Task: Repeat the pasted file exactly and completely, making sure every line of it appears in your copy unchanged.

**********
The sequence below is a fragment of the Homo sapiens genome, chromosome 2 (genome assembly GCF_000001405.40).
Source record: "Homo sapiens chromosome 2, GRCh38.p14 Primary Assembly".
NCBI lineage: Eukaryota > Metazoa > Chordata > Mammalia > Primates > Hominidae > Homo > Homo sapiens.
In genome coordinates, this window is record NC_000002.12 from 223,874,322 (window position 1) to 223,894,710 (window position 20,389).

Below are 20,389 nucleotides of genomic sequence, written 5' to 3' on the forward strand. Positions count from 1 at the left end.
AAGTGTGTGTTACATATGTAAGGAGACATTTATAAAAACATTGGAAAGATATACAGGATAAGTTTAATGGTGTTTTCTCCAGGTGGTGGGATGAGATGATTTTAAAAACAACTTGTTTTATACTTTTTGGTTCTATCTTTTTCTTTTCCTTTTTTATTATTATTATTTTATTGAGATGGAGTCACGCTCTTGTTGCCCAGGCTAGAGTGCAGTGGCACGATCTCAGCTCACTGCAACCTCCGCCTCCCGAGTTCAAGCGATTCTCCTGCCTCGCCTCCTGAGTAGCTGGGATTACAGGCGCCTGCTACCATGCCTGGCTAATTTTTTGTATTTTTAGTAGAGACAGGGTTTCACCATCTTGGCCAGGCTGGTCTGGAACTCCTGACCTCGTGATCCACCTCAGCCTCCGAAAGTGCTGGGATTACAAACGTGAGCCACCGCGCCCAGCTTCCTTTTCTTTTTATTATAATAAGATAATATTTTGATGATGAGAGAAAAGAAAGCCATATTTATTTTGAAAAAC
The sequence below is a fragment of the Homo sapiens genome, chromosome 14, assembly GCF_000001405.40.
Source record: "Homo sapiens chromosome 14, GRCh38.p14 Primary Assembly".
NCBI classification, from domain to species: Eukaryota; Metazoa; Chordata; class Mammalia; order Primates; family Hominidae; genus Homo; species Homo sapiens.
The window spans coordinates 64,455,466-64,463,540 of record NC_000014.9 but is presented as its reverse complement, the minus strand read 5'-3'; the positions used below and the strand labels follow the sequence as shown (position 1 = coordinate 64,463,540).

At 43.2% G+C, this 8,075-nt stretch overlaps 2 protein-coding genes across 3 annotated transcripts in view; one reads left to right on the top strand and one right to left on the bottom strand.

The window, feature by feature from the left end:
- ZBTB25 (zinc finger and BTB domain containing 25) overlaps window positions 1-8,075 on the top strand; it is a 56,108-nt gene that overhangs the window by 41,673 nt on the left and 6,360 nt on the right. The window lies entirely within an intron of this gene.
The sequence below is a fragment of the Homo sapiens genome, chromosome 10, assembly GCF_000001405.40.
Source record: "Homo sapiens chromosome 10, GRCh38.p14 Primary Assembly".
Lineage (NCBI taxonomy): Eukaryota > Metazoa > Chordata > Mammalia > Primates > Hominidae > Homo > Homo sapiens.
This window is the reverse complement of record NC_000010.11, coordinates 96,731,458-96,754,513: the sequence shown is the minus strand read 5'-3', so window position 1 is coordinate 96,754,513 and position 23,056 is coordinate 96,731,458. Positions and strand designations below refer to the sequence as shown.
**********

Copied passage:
The sequence below is a fragment of the Homo sapiens genome, chromosome 2 (genome assembly GCF_000001405.40).
Source record: "Homo sapiens chromosome 2, GRCh38.p14 Primary Assembly".
NCBI lineage: Eukaryota > Metazoa > Chordata > Mammalia > Primates > Hominidae > Homo > Homo sapiens.
In genome coordinates, this window is record NC_000002.12 from 223,874,322 (window position 1) to 223,894,710 (window position 20,389).

Below are 20,389 nucleotides of genomic sequence, written 5' to 3' on the forward strand. Positions count from 1 at the left end.
AAGTGTGTGTTACATATGTAAGGAGACATTTATAAAAACATTGGAAAGATATACAGGATAAGTTTAATGGTGTTTTCTCCAGGTGGTGGGATGAGATGATTTTAAAAACAACTTGTTTTATACTTTTTGGTTCTATCTTTTTCTTTTCCTTTTTTATTATTATTATTTTATTGAGATGGAGTCACGCTCTTGTTGCCCAGGCTAGAGTGCAGTGGCACGATCTCAGCTCACTGCAACCTCCGCCTCCCGAGTTCAAGCGATTCTCCTGCCTCGCCTCCTGAGTAGCTGGGATTACAGGCGCCTGCTACCATGCCTGGCTAATTTTTTGTATTTTTAGTAGAGACAGGGTTTCACCATCTTGGCCAGGCTGGTCTGGAACTCCTGACCTCGTGATCCACCTCAGCCTCCGAAAGTGCTGGGATTACAAACGTGAGCCACCGCGCCCAGCTTCCTTTTCTTTTTATTATAATAAGATAATATTTTGATGATGAGAGAAAAGAAAGCCATATTTATTTTGAAAAAC
The sequence below is a fragment of the Homo sapiens genome, chromosome 14, assembly GCF_000001405.40.
Source record: "Homo sapiens chromosome 14, GRCh38.p14 Primary Assembly".
NCBI classification, from domain to species: Eukaryota; Metazoa; Chordata; class Mammalia; order Primates; family Hominidae; genus Homo; species Homo sapiens.
The window spans coordinates 64,455,466-64,463,540 of record NC_000014.9 but is presented as its reverse complement, the minus strand read 5'-3'; the positions used below and the strand labels follow the sequence as shown (position 1 = coordinate 64,463,540).

At 43.2% G+C, this 8,075-nt stretch overlaps 2 protein-coding genes across 3 annotated transcripts in view; one reads left to right on the top strand and one right to left on the bottom strand.

The window, feature by feature from the left end:
- ZBTB25 (zinc finger and BTB domain containing 25) overlaps window positions 1-8,075 on the top strand; it is a 56,108-nt gene that overhangs the window by 41,673 nt on the left and 6,360 nt on the right. The window lies entirely within an intron of this gene.
The sequence below is a fragment of the Homo sapiens genome, chromosome 10, assembly GCF_000001405.40.
Source record: "Homo sapiens chromosome 10, GRCh38.p14 Primary Assembly".
Lineage (NCBI taxonomy): Eukaryota > Metazoa > Chordata > Mammalia > Primates > Hominidae > Homo > Homo sapiens.
This window is the reverse complement of record NC_000010.11, coordinates 96,731,458-96,754,513: the sequence shown is the minus strand read 5'-3', so window position 1 is coordinate 96,754,513 and position 23,056 is coordinate 96,731,458. Positions and strand designations below refer to the sequence as shown.